In the summer of 2004, a professor recommended Olek for a group show at the now-closed Oliver Kamm/5BE Gallery in Chelsea. “They gave me a huge room to do an installation,” she says, and so she poured all of her efforts into that show, which included not just her sculpture, which spilled out of the room through the window, but also multiple dancers in crocheted costumes—an early glimpse of her work to come.

In his review of that opening, the New York Times’s Holland Cotter declared that Olek, “has energy and gives the show…a tour-de-force center to work around.” It seemed like all at once, she had made her first foray into the art world, bagged her first review, and sold her first sculpture. “I guess this is what I’m doing right now,” she decided, and everyone else agreed.

After that first show eleven years ago, Olek’s work gained tremendous momentum: She exhibited in Italy, in Poland, in Turkey, in Washington, DC, in Philadelphia, and at the Chelsea Hotel in quick succession. Her work was on view in numerous New York City galleries, collecting review after review, and pushing her further into the spotlight. Meanwhile, Olek continued picking up part-time gigs to support herself (eventually landing an art teacher job at a local elementary school), and crocheted at night.

“I was so exhausted,” she says. “I would take a nap in my studio [after teaching elementary school] and work all night. It was just too much for me. I thought that if only I could concentrate on my art, I could make huge progress.”

Olek’s moment finally came in 2008, right before the economy crashed, when she decided that she had to get off the fence—either she was going to live her life as a full-time artist or…else. “I think when you can survive that time, you can survive anything else,” she says, remembering her brief moment of panic after she received her termination letter from the elementary school. “As an artist, you have to very quickly figure out how much you’re going to charge people for what.” She adds, “You have to take the risk, I guess.”

But it was a calculated risk. By then, Olek had already honed her craft, made a name for herself in the city, and accepted that nagging feeling she had of ‘being called’ to this profession, with a greater purpose. “Being an artist is just a transformation or a tool that I have to talk about my ideas,” she says. “Once you’re a public person, you have a responsibility to society.”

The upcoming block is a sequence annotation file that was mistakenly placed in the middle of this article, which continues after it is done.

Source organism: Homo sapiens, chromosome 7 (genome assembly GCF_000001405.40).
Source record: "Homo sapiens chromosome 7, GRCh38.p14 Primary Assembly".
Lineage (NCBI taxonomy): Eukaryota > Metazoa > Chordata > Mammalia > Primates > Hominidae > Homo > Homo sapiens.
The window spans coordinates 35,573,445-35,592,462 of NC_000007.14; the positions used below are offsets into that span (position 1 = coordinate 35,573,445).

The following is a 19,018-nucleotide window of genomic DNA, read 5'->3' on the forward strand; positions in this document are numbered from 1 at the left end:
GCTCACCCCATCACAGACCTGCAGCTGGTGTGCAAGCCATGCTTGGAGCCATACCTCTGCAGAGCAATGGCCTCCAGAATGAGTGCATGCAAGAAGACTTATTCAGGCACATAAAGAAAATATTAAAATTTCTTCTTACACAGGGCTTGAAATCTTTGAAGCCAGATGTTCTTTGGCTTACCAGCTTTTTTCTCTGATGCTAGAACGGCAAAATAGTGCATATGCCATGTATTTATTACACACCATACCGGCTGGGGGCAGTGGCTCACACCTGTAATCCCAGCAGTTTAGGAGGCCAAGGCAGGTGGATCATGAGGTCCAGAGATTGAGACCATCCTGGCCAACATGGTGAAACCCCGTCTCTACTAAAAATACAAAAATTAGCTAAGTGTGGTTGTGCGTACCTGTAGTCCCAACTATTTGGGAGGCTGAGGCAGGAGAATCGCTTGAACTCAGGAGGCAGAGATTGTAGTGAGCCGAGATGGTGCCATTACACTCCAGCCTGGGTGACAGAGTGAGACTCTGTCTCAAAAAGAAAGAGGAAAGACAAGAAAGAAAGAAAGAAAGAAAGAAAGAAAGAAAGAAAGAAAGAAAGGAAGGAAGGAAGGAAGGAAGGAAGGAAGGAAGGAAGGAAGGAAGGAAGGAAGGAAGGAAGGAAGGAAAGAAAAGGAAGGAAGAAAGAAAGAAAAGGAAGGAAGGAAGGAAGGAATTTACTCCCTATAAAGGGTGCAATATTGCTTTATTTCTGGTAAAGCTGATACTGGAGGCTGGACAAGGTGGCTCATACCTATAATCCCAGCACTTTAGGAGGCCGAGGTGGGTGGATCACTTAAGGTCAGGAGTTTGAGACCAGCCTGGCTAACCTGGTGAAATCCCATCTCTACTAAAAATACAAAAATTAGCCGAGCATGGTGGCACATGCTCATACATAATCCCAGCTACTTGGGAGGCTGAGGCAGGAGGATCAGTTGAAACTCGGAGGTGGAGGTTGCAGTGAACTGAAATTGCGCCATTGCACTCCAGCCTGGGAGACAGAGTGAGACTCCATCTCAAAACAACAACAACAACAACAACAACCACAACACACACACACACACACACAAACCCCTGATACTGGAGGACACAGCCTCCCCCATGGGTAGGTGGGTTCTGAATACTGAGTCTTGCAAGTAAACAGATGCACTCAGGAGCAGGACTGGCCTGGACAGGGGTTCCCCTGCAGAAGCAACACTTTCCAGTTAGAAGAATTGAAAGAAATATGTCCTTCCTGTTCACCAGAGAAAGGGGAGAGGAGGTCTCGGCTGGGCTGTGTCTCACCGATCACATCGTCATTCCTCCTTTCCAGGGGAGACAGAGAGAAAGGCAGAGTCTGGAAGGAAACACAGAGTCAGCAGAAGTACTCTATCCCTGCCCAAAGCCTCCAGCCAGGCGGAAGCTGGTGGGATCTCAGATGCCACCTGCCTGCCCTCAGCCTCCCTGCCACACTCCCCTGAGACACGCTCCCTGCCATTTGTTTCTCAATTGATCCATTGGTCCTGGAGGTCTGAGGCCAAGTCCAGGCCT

With that in mind, she’s stayed the course, using her crochet to speak out about women’s rights, LGBT rights, ocean conservation, freedom of expression, and other humanitarian causes around the world. “The pieces are very difficult to do,” she says. “Any piece that you try to do with any message, it’s harder to do it. You have to push for it.”

At this point, Olek has assistants in New York and Poland whom she has trained and who help her “with crocheting different patterns” for her monumental works, most recently: the gigantic obelisk in Santiago, the large traditional Hawaiian canoe, the women’s shelter in New Delhi (for which she also hired local women), and the Jan Karski statue and bench in front of the Polish General Consulate in New York. In October, she’s going to begin “a huge public project, involving the community and talking about environmental issues and recycling” with the Virginia Museum of Contemporary Art.

“When people stop what they’re doing for a second and they start thinking [about the art], I think that’s the most important thing for me as an artist,” Olek says. “If I can achieve that, then I can keep going.” But, she adds, “I’m always scared. I’ve done so many pieces, but every new attempt, I’m freaking out.

“I’m always like, ‘I don’t know what to do; I don’t have enough time; I don’t have enough materials. Can I handle it?’ There’s always this moment,” she says. “But the fear is what keeps me going in a way. It’s good to have that little fear and to remember that you’re human.”

So, when Olek earnestly tells me, “I think I’m still learning how to crochet,” I’m reminded of Auguste Renoir, who declared almost on his deathbed, “I am just beginning to learn how to paint.” One of the greatest masters of all time, he was even then—like Olek—still seeking something yet unattained.